The chief political aide of Marine Le Pen, the leader of France’s far-right National Front party and candidate for the French presidential election, has just been put under investigation by French magistrates. If the charges are correct, the National Front leader has been cheating on European Parliament expenses to pay her bodyguard and her chief political aide for jobs they didn’t do.

This may sound strange. The National Front, like other European far-right parties, is virulently hostile to the European Union — so why is it able to use European Union resources to build itself up? Yet as we discuss in a new research article for the Review of International Political Economy, the National Front is far from unique.

Far-right parties hate the European Union — yet without it, many of them would have died

Right-wing populists like the National Front typically hate the European Union. They advocate radical changes to the European Union — or outright withdrawal from it. Yet without the support of the European Union, they almost certainly would have a far weaker voice in national politics. Many far-right parties rely on Europe both for elected positions and for money.

The first key resource that Europe offers to far-right parties is the chance to get elected. Far-right parties often have a tough time getting launched into politics. They are not part of the political mainstream, which means that they may face a self-fulfilling prophecy of failure. People are unlikely to vote for these parties, even if they agree with some of the parties’ positions, because they don’t know much about them, and likely think the parties don’t have any real chance of success.

European Parliament elections have boosted far-right parties like the National Front and the UK Independence Party. European voters don’t take European Parliament elections very seriously, treating them as what political scientists call “second-order elections.” This means that voters are more willing to use their European Parliament votes to protest the government and the political mainstream, making it more likely that they will vote for fringe parties, giving these parties greater credibility. When the National Front won a third of France’s seats in the European Parliament elections in 2014, it sent shock waves through France and Europe.

The second key resource that Europe offers to fringe parties is money. Parties elected to the European Parliament or categorized as “Europarties” can receive European funding. This again can be very valuable — especially to parties that do not have parliamentary funds or wealthy backers in their home countries. In theory, this money is supposed to go to Europe-level activities — such as hiring assistants who help members of the European Parliament research legislation and do their jobs. In practice, there is not as much supervision over spending as there ought to be.

This is what has gotten the National Front into trouble. Le Pen is accused of having paid her chief political counselor and her bodyguard on the pretense that they were parliamentary assistants, when they were nothing of the sort. Other members of the National Front are accused of similar abuses.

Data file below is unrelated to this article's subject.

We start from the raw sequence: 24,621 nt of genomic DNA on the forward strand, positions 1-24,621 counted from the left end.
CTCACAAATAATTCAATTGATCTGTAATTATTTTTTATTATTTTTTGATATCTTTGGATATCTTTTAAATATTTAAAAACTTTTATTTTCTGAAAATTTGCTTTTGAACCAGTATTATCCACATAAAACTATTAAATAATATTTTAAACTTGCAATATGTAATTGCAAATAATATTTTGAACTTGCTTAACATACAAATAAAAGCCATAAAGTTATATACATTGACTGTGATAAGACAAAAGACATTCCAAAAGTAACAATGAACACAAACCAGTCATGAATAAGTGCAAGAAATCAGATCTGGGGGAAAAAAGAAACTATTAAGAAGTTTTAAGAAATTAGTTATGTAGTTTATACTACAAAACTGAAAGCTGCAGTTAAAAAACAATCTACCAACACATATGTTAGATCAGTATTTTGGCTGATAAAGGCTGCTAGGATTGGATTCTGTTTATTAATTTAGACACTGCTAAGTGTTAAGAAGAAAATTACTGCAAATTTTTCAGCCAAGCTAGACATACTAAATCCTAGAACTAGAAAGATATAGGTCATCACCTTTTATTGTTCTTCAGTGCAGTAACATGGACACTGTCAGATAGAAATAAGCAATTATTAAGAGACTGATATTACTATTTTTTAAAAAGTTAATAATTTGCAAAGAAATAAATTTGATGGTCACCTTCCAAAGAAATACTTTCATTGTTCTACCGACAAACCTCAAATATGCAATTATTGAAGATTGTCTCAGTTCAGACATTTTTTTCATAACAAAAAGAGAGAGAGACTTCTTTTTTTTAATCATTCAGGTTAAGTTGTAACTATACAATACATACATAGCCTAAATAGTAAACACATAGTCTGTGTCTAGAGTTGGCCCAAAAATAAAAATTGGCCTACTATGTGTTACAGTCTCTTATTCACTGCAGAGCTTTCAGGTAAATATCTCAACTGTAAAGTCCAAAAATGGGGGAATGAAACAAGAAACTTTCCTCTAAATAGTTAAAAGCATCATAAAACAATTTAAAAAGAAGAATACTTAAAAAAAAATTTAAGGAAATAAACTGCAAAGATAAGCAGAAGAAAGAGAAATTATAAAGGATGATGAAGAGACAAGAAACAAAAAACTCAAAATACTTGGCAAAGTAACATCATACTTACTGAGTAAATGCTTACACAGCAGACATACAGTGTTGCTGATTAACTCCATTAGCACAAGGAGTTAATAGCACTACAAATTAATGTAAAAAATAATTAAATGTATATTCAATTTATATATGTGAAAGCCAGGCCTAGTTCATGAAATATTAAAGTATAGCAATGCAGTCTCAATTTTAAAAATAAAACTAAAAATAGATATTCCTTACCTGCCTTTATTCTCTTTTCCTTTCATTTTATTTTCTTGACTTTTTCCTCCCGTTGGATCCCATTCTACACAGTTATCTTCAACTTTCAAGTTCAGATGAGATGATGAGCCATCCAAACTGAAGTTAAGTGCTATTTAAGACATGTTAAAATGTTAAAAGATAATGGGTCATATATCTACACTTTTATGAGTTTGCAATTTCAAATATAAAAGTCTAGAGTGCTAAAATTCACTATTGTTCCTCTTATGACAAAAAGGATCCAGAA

Brexit would never have happened without European Parliament resources

The most notorious example of the European Union helping a virulently anti-Europe party is the UK Independence Party (UKIP), which was the key mover behind Britain’s exit from the European Union. It’s safe to say that the UK Independence Party would have died long before Brexit became a possibility if it hadn’t been for the European Parliament.

European Parliament elections were crucial to UKIP’s success. British national elections are held under a “first past the post” rule, which gives electoral seats to the party with the most votes in a given constituency. These rules make people much more likely to vote for big parties, and much less likely to risk wasting their votes on small ones. In the description of UKIP former leader, Nigel Farage, “the first-past-the-post system is brutal to a party like us.” Britain’s elections to the European Parliament, in contrast, are conducted under a proportional representation system that is much more forgiving to fringe parties. This combined with the protest vote to give UKIP 24 seats after the 2014 European Parliament elections, as opposed to 20 for Labour and 19 for the Conservative Party.

UKIP was poorly funded in Britain, and hence had strong reasons to suck up as much money as it could from the European Parliament. Nathalie Brack describes how euroskeptic parties like UKIP practiced “strategic absenteeism,” in which their members turned up in Parliament solely to collect the money that they received for attendance. As Brack quotes one UKIP member of the European Parliament: “If I don’t come and put my card in the slot to vote, I don’t get my money to give to the party.” Without this funding source, UKIP would have been far more poorly resourced.

As both the UKIP and National Front stories demonstrate, there are two things that far-right parties like about the European Union — its election resources and its money. It seems paradoxical that the European Union is paying the parties that want to dig its grave. Indeed, the trouble that the National Front is in may reflect the fact that some European authorities are unwilling to continue this arrangement. The National Front is certainly not the only party guilty of sketchy behavior with European Parliament money — the fact that the Parliament has gone after it, triggering the French investigation, may have as much to do with politics as the desire to uproot corrupt practices.

Henry Farrell is an associate professor of political science and international affairs at George Washington University.

Abraham Newman is an associate professor at the Edmund A. Walsh School of Foreign Service at Georgetown University.